As the foregoing demonstrates, Plaintiff is not presently challenging the administration of benefits under the terms of the Plan or her eligibility to receive survivor benefits. She does not claim that survivor benefits were erroneously withheld by the Plan Administrator or that she should be entitled to such benefits from the Plan in the future. In fact, the right which Plaintiff is presently seeking to vindicate is not one that arises under ERISA, nor could it be enforced pursuant to § 501(a)(1)(B). Nor is this a situation where interpretation of the Plan terms forms an essential part of the Plaintiff's state law claim. Consequently, I conclude that the Plaintiff's negligence claim is not subject to complete preemption by § 501(a)(1)(B) of ERISA.

Defendant also contends that the complaint asserts a claim under § 502(a)(3) because the Plaintiff, in substance, is alleging that the Defendant is a fiduciary and that he breached his fiduciary duty by imprudently accepting the allegedly forged spousal consent form. I find this theory also to be a misreading of the complaint. Defendant is not the Plan Administrator and Plaintiff does not aver that he owed her -- or breached -- a fiduciary duty. Rather, the duty which she claims was breached is one of ordinary care, as pertains in any garden variety negligence action. Her theory appears to be that "[p]roper quality control measures should have been in place to insure the validity of all documents." (Pl.'s Response to Mot. to Dismiss [10].) This is not a situation where the Plaintiff is attempting to redress the alleged violation of a specific ERISA provision or a term of the subject Plan. See 29 U.S.C. § 1132(a)(3) (providing a cause of action to, inter alia, beneficiaries who seek to enjoin or obtain other appropriate equitable redress of an alleged violation of ERISA Subchapter 1 or the terms of the plan). Instead, the theory seems to be that the Plaintiff lost out on certain benefits under the Plan to which she otherwise would have been entitled -- and this in turn resulted in additional consequential or "collateral" damages -- due to an act of corporate negligence on the part of the Defendant in allowing a defective document to become part of the Plan. Such alleged misconduct violates neither the Plan itself nor any provision of ERISA.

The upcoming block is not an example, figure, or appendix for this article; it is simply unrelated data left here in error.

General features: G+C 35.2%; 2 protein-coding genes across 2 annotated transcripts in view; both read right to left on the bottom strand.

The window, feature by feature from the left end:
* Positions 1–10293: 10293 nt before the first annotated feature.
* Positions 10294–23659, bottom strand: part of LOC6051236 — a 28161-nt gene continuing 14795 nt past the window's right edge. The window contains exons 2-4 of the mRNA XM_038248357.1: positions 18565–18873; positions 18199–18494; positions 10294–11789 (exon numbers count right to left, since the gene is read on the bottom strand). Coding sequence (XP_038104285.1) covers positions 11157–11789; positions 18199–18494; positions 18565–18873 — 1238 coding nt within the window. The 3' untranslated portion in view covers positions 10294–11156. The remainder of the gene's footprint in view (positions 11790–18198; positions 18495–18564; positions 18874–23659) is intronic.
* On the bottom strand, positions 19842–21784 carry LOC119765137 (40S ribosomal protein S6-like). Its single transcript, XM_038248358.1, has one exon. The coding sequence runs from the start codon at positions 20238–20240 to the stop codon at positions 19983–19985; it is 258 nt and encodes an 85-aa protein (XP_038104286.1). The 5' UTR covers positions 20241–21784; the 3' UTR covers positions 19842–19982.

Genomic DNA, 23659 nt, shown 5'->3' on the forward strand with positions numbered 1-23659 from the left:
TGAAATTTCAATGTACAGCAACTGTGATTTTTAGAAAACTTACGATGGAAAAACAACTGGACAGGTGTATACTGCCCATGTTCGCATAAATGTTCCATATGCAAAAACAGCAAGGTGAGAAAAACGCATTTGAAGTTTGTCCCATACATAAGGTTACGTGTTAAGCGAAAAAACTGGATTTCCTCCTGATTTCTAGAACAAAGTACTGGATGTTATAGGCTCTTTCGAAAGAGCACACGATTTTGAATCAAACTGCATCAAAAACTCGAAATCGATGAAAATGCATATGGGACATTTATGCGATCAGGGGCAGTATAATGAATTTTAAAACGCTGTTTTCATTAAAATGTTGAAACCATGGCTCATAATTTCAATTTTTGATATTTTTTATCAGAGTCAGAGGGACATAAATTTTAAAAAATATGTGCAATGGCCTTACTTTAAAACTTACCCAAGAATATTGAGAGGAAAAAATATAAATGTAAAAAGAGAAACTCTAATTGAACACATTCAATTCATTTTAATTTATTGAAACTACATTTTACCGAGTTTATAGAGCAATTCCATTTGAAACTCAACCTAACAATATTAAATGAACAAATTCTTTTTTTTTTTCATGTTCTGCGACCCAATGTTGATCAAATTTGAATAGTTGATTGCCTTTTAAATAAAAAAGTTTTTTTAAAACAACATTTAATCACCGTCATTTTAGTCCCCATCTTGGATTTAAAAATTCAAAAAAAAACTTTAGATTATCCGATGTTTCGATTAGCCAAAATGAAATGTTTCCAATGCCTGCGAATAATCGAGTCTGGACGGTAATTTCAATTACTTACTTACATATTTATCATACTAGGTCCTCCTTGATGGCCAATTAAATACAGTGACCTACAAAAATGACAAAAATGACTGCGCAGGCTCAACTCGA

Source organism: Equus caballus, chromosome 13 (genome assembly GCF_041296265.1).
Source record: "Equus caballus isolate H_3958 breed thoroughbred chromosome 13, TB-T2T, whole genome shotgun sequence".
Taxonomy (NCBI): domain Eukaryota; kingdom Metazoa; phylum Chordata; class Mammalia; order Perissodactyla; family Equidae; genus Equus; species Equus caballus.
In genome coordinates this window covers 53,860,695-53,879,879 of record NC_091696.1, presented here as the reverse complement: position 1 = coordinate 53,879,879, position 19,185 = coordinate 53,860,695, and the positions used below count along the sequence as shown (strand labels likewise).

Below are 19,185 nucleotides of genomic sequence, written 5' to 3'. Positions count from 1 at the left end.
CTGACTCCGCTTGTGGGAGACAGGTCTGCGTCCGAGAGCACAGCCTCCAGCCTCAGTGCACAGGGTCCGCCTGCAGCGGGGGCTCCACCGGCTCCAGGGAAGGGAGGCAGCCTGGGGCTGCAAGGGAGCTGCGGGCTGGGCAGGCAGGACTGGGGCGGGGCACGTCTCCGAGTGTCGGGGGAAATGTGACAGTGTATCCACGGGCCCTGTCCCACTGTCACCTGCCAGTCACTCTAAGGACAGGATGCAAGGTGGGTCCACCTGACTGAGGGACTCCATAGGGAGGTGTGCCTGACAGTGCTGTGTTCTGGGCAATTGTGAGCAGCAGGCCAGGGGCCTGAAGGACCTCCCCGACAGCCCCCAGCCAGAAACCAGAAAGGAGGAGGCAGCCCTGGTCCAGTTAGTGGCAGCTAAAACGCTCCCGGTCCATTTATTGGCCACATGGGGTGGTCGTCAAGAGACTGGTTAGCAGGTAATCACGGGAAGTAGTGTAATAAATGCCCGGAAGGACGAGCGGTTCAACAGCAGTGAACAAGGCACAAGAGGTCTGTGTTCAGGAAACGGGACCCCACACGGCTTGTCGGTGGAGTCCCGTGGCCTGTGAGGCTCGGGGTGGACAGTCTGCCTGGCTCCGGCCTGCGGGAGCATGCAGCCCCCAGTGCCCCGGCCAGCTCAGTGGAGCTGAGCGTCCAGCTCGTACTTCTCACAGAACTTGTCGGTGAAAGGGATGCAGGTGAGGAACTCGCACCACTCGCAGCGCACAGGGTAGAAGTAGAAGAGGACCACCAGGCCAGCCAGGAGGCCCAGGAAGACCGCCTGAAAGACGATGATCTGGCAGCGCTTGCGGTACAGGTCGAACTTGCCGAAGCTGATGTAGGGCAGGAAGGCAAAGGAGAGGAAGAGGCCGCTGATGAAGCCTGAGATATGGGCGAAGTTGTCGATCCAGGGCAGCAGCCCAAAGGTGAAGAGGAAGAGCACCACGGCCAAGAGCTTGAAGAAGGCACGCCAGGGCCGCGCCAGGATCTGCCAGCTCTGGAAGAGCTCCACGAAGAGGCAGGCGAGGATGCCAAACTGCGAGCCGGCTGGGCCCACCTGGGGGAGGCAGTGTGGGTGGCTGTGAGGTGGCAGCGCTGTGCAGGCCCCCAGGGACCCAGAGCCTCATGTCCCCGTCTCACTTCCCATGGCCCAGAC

Although the Defendant characterizes Plaintiff's claim as one asserting a breach of fiduciary duty (thus, a putative ERISA violation), the complaint suggests otherwise. For purposes of ERISA, a "fiduciary" is defined to include "a person ... [who] (i) ... exercises any discretionary authority or discretionary control respecting management of such plan or exercises any authority or control respecting management or disposition of its assets ... or (iii) ... has any discretionary authority or discretionary responsibility in the administration of such plan." 29 U.S.C. § 1002 (21)(A). As the Defendant himself acknowledges in his motion to dismiss the complaint, "[Plaintiff] has not alleged any facts suggesting that Miller is a Plan fiduciary." (Def.'s Mem. in Supp. of Mot. to Dismiss the Complaint [6] at p. 4.)

Defendant nonetheless insists that the Plaintiff is attempting to allege a fiduciary duty on his part because, as the Defendant sees it, Plaintiff is contending "that Defendant breached his alleged fiduciary duty owed to her, by imprudently accepting the allegedly forged spousal consent form." (Def.'s Mem. in Supp. of Mot. to Dismiss at p. 2.) As support for this proposition, Defendant cites Paragraphs 4 and 5 of the complaint. But these paragraphs merely aver that:

4. Joy Human Resources was negligent by not insuring this [spousal consent] form was valid[.]

5. ... Said document specifically required a Notary Public or Employer Representative as a witness. Said document was falsified, administered improperly and did not adhere to Notary Public standards. The signature of Maebelle Poindexter had been forged and there is not a notary seal present.

(Complaint [1-2] at ¶¶ 4-5.) I find nothing in these averment which requires that they be construed as an alleged breach of fiduciary duty as opposed to ordinary negligence.